Order Types Explained: Limit Orders and Market Orders, a Traders Perspective

I see many people being drawn into the crypto spheres looking to trade cryptocurrency assets on a daily basis. The very first thing you will probably encounter is the type of order you wish to select. When I began my trading career I could not tell the difference, and the information that was available explained the factual and often technical meaning of the order types. However, I struggled greatly with what it really meant in practice. In this article I will cover two of the most basic order types and how they can be used in practice.

Ordering around:

Amongst the many different order types, the most common are the Limit Order, and the Market Order. To fully grasp their concepts, let’s start with clearing up what an order actually means. An order is in essence a request to buy or sell a specified amount of contracts. The way the order is being executed is where the difference lies between different order types.

Limit Order:

Imagine that after a long drive in your car, you decide to stop for a bit at a diner on the way and next to the road, get a bite to eat and refresh yourself in the restroom. There is only one restroom. You walk to the restroom and you find out that it is currently in use by somebody else. There are other people that have the same idea and find themselves in the same situation as you, and as a result, a line starts to form. The person who joined the line last needs to wait longer in order to use the restroom.

This analogy is very similar to the way a limit order works. When a limit order is placed, the specified amount of contracts are placed in the order book at a specified price level. This means that when the price hits the level and there are other limit orders waiting, your position is getting filled and you are now exposed to the market as you desire.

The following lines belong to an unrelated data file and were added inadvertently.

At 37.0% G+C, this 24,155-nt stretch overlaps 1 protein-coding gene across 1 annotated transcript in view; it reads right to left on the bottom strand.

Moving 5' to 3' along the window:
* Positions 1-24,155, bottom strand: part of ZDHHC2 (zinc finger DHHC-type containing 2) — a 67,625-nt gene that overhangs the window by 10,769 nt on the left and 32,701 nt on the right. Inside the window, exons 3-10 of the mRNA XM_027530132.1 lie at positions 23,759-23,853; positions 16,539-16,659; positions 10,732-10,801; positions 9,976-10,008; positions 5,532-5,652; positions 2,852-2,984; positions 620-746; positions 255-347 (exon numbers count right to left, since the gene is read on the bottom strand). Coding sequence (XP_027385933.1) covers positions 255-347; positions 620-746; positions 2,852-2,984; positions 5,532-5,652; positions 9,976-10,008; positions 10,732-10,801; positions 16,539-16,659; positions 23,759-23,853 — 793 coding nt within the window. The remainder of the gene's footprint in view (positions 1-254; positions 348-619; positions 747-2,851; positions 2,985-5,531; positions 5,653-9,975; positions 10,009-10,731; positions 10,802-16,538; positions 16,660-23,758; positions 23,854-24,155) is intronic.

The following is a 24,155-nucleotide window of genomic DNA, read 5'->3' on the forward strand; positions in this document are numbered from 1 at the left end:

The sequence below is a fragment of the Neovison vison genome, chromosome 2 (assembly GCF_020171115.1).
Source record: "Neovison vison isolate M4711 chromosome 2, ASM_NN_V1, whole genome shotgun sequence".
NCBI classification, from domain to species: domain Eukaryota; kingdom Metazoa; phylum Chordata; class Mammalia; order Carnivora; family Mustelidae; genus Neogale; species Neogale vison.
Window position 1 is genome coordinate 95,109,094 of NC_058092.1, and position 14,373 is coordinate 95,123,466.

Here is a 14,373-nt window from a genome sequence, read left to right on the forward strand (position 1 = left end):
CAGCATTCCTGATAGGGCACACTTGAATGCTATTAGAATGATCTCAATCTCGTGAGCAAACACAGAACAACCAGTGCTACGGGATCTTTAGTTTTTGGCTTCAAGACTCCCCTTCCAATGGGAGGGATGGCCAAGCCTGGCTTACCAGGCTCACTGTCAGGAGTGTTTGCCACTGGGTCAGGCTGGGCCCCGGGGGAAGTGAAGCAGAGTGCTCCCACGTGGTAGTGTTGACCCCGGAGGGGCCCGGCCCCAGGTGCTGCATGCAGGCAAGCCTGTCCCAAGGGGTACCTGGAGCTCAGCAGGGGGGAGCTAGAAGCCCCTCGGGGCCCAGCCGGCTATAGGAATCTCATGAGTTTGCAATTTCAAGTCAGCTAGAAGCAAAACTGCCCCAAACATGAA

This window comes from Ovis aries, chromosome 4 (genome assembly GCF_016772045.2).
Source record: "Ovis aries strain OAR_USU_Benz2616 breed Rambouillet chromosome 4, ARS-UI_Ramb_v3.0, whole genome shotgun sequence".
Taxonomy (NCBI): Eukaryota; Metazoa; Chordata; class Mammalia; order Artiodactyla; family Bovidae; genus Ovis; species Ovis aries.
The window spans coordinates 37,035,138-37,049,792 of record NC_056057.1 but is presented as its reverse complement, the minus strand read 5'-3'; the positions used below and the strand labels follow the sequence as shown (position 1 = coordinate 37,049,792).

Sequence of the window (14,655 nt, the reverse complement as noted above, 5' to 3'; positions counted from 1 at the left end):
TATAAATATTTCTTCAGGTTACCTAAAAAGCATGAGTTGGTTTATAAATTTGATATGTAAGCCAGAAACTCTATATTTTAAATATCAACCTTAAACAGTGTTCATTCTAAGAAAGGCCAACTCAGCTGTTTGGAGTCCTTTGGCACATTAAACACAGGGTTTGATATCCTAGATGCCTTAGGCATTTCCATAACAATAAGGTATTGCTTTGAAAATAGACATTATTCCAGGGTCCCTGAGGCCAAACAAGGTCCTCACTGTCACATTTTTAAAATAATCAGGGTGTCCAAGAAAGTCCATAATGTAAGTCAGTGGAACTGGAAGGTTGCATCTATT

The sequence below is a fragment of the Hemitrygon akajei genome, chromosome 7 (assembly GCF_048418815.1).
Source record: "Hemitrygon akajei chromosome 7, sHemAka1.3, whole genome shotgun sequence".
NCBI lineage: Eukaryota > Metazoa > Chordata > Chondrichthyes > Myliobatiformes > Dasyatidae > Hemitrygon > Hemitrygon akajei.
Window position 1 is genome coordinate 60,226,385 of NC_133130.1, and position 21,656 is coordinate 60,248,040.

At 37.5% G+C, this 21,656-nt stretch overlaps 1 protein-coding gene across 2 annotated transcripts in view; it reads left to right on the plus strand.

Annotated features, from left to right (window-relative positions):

With a limit order, you are ensured that you buy or sell the asset at exactly the price you specified in the orderbook. On the other hand, if the line is too big, it might happen that your order will not be filled and you might be forced to participate at a different price level.

Market Order:

Let’s return back at the same analogy we used to explain the limit order. Imagine the same situation at the diner, but now there is a little sign written on the wall. The sign explains that you are able to move up to the front of the line enabling you to use the toilet right away in exchange for a small fee.

Once again this analogy explains the workings of the market order type perfectly. With a market order you are essentially able to cut the line at the cost of a fee. Whenever you select the market order type option and decide to buy or to sell a specified amount of contracts, the order will execute right away and jumps to the front of the line grabbing whatever is available in the order book. In exchange for a fee you are able to jump the line and get involved in the market right away. You will never have to wait. However, if the orderbook is thin and there is not enough orders available at the current price, the market order takes orders from different price levels. This can lead to your order being filled at a different price than it currently was.

Which one do I use?

The answer is simple yet complex. Each order type has pros and cons. With a limit order you are ensured to buy or sell at the price of your desire but run the risk of not getting filled if there are too many people waiting in line. On the other hand a market order lets you get involved right away, but your price of entry can be unreliable. So in essence, one order type is not better than the other. Depending on the type of trader you are, and the volatility present in the markets both order types can be greatly beneficial. Understanding its underlying concepts can aid you greatly in making an informed decision on which to use.

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The information provided above is not financial advice but for educational and entertainment purposes. Please do your own due diligence or consult a financial advisor before investing in any digital assets.

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